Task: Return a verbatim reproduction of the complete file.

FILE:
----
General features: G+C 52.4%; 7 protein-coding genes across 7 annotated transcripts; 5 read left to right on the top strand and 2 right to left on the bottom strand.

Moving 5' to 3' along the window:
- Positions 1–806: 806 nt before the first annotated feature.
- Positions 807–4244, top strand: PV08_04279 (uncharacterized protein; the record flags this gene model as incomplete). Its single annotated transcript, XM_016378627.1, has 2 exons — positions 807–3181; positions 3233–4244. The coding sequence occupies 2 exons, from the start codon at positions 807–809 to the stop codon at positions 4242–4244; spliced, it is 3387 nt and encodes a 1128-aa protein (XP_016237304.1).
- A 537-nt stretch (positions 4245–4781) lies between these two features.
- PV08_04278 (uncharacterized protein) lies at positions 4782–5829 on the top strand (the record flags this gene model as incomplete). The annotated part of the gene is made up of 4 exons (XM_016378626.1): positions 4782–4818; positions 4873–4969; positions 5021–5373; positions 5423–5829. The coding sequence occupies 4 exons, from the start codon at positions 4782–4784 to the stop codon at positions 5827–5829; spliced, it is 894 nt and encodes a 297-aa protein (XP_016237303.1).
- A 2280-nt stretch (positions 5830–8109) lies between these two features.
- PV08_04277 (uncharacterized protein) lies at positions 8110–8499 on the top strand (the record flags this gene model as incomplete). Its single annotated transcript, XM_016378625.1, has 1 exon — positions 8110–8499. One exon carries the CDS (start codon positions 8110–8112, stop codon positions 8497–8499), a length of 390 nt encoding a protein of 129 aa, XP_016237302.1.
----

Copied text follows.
General features: G+C 52.4%; 7 protein-coding genes across 7 annotated transcripts; 5 read left to right on the top strand and 2 right to left on the bottom strand.

Moving 5' to 3' along the window:
- Positions 1–806: 806 nt before the first annotated feature.
- Positions 807–4244, top strand: PV08_04279 (uncharacterized protein; the record flags this gene model as incomplete). Its single annotated transcript, XM_016378627.1, has 2 exons — positions 807–3181; positions 3233–4244. The coding sequence occupies 2 exons, from the start codon at positions 807–809 to the stop codon at positions 4242–4244; spliced, it is 3387 nt and encodes a 1128-aa protein (XP_016237304.1).
- A 537-nt stretch (positions 4245–4781) lies between these two features.
- PV08_04278 (uncharacterized protein) lies at positions 4782–5829 on the top strand (the record flags this gene model as incomplete). The annotated part of the gene is made up of 4 exons (XM_016378626.1): positions 4782–4818; positions 4873–4969; positions 5021–5373; positions 5423–5829. The coding sequence occupies 4 exons, from the start codon at positions 4782–4784 to the stop codon at positions 5827–5829; spliced, it is 894 nt and encodes a 297-aa protein (XP_016237303.1).
- A 2280-nt stretch (positions 5830–8109) lies between these two features.
- PV08_04277 (uncharacterized protein) lies at positions 8110–8499 on the top strand (the record flags this gene model as incomplete). Its single annotated transcript, XM_016378625.1, has 1 exon — positions 8110–8499. One exon carries the CDS (start codon positions 8110–8112, stop codon positions 8497–8499), a length of 390 nt encoding a protein of 129 aa, XP_016237302.1.